HP gives new life to used printer cartridges

Hewlett-Packard Co. is boosting its effort to effectively recycle used ink-jet printer cartridges. On Wednesday, it introducing a new process that manufactures cartridges from recycled cartridges that are separated and rebuilt from scratch.

The "closed-loop" process gives used HP ink-jet cartridges a sustainable end-of-life value and puts the materials back to good use while being environmentally friendly, HP representatives said.

The process first breaks down the plastic in printer cartridges made of PET (polyethylene terephthalate). Then, additives including fibers and resins are used to strengthen and regenerate the plastic. The remolded plastic is then used to manufacture new HP ink-jet cartridges.

The plastics or cartridges are not melted, refilled, resold or sent to a landfill, HP said. The process also applies to other products, such as PET water bottles, HP representatives said.

The process, which went into pilot in 2005, has already resulted in HP manufacturing 200 million printer cartridges, said Scott Canonico, manager of environmental policy and strategy for HP supplies. The process will go into full manufacturing now, he said.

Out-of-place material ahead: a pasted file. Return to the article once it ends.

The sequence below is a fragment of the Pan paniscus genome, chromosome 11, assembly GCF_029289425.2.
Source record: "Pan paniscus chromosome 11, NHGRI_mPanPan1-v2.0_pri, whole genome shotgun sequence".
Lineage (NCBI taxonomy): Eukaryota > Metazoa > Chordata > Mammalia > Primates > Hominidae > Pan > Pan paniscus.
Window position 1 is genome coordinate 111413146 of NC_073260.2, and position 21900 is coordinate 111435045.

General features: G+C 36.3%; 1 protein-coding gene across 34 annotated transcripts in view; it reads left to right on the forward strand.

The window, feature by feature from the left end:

Each ink-jet cartridge contains 70% to 100% recycled material.

HP allows users to return ink-jet cartridges worldwide for free, in most cases, through its recycling program, said Ken Fleming, marketing director of supplies at HP. In some cases, a postage-paid return envelope is provided by HP with the ink-jet print cartridge box.

The process will apply only to HP cartridges, the company said. No external ink-jet cartridge brand is being put through the new recycling process, Canonico said.

Before the implementation of the new process, not all plastic recovered went into making new cartridges, Canonico said. They were used by others to manufacture products including auto parts and toys.

The company has already recycled 1 billion pounds of hardware and hopes to recycle 2 billion pounds by 2010, Canonico said. HP offers recycling options for hardware including PCs, cell phones and computers.

The ink-jet cartridge recycling initiative is the latest in HP's broad effort to be environmentally friendly. HP recently announced that it would implement more energy-efficient technologies across its PC lines to reduce computer energy use by 25% in 2010.

While achieving the closed-loop process was an achievement, HP will continue to look for new ways to better recycle products, Canonico said.

Copyright © 2008 IDG Communications, Inc.

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